Click for full Jupiter image.
Click for full Saturn image.
Click for full Uranus image.
Click for full Neptune image.
NASA today released the annual survey of images taken each year by the Hubble Space Telescope of the large planets that comprise the outer solar system, Jupiter, Saturn, Uranus, and Neptune.
These Hubble images are part of yearly maps of each planet taken as part of the Outer Planets Atmospheres Legacy program, or OPAL. The program provides annual, global views of the outer planets to look for changes in their storms, winds, and clouds. Hubble’s longevity, and unique vantage point, has given astronomers a unique chance to check in on the outer planets on a yearly basis. Knowledge from the OPAL program can also be extended far beyond our own solar system in the study of atmospheres of planets that orbit stars other than our Sun.
The four photos, all either cropped or reduced slightly to post here, are to the right. Each shows some changes in these planets since the previous survey images the year before.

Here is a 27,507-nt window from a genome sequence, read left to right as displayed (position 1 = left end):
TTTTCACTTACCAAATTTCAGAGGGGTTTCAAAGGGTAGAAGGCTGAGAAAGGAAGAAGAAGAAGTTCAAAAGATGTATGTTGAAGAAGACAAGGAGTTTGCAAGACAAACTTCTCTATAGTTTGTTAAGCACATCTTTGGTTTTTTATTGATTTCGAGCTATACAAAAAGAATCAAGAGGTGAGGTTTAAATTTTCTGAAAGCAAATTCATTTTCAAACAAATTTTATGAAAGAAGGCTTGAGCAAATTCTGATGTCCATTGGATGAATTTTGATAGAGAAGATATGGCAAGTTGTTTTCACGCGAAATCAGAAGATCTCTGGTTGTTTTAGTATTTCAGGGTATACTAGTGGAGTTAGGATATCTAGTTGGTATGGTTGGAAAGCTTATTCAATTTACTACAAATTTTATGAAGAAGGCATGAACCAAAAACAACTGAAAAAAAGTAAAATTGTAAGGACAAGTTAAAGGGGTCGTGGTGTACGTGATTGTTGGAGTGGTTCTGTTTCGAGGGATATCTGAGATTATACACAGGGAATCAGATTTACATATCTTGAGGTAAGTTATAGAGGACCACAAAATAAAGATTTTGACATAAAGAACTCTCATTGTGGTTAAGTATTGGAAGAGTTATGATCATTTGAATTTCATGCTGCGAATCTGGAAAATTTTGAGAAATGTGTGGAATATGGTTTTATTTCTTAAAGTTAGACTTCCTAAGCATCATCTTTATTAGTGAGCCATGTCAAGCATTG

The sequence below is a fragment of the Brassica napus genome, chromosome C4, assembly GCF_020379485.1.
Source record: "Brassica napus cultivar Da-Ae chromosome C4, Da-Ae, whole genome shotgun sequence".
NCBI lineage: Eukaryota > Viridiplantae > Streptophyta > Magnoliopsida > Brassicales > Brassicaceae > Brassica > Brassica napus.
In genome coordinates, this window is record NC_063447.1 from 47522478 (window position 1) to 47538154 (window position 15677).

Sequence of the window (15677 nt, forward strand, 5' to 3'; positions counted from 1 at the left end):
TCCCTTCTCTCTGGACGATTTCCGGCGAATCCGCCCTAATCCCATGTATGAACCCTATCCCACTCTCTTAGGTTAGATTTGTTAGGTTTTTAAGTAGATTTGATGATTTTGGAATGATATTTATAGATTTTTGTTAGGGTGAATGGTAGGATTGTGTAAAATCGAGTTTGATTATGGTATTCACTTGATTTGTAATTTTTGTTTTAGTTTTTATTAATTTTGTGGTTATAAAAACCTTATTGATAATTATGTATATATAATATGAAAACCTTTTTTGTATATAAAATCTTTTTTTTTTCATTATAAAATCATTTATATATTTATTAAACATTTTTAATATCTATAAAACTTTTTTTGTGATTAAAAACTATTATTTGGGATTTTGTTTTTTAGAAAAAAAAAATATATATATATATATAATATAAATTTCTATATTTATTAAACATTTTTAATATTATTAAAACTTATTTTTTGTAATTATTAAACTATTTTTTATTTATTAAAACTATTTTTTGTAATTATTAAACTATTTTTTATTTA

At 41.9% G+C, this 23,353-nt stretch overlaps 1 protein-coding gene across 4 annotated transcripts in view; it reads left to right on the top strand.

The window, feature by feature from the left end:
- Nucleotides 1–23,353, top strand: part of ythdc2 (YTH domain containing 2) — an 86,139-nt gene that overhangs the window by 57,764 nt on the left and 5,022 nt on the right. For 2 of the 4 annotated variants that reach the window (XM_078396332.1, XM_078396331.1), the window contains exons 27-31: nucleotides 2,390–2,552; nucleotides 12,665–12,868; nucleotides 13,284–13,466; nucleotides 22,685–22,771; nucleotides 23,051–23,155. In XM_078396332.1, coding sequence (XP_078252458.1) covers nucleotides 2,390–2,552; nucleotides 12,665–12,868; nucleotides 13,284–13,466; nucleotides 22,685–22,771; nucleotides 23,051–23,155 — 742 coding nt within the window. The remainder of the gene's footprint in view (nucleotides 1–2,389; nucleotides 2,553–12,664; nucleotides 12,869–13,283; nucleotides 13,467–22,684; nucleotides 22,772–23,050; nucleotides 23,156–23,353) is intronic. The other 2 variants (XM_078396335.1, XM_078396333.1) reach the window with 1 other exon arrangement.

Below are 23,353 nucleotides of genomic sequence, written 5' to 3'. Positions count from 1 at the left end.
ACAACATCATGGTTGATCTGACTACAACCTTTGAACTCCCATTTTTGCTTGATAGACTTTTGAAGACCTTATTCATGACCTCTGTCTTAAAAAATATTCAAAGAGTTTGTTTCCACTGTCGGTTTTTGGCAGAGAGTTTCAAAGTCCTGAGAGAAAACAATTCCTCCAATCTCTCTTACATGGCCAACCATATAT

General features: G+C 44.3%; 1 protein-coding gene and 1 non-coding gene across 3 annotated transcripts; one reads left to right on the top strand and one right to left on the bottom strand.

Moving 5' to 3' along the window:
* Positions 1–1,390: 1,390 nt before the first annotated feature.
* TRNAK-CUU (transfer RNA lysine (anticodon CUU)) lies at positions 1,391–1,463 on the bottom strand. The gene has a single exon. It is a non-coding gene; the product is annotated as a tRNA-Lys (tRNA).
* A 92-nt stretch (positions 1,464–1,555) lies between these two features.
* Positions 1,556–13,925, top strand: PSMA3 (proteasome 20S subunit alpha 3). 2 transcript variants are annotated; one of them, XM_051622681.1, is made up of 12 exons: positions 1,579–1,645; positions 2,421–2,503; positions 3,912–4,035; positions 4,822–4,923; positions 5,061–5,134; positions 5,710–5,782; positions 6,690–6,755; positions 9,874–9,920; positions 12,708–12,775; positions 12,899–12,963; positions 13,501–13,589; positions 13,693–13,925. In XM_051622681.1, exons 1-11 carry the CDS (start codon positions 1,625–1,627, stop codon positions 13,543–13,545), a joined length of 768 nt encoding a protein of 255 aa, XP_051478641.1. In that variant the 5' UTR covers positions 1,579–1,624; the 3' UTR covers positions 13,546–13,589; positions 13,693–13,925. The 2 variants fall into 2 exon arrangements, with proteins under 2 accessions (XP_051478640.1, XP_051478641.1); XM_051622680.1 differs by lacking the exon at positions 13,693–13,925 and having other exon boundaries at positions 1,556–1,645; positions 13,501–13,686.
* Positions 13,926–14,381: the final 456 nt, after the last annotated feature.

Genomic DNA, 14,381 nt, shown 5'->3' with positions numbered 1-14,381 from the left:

On Jupiter for example the equatorial region shows several new storms, with that band remaining a deep orange color longer than expected.
On Saturn the various bands have continued to show the frequent and extreme color changes that the telescope has detected since it began these survey images back in the 1990s.
The photo of Uranus meanwhile looks at the gas giant’s northern polar regions, where it is presently spring. The increased sunlight and ultraviolet radiation has thus caused the upper atmosphere at the pole to brighten. The photo also confirms that the size of this bright “polar hood” continues to remain the same, never extending beyond the 43 degree latitude where scientists suspect a jet streams acts to constrain it.
The image of Neptune, the farthest and thus hardest planet for Hubble to see, found that the dark spot in the planet’s northern hemisphere appears to have stopped moving south and now appears to be heading north. Also,
In 2021, there are few bright clouds on Neptune, and its distinct blue with a singular large dark spot is very reminiscent of what Voyager 2 saw in 1989.
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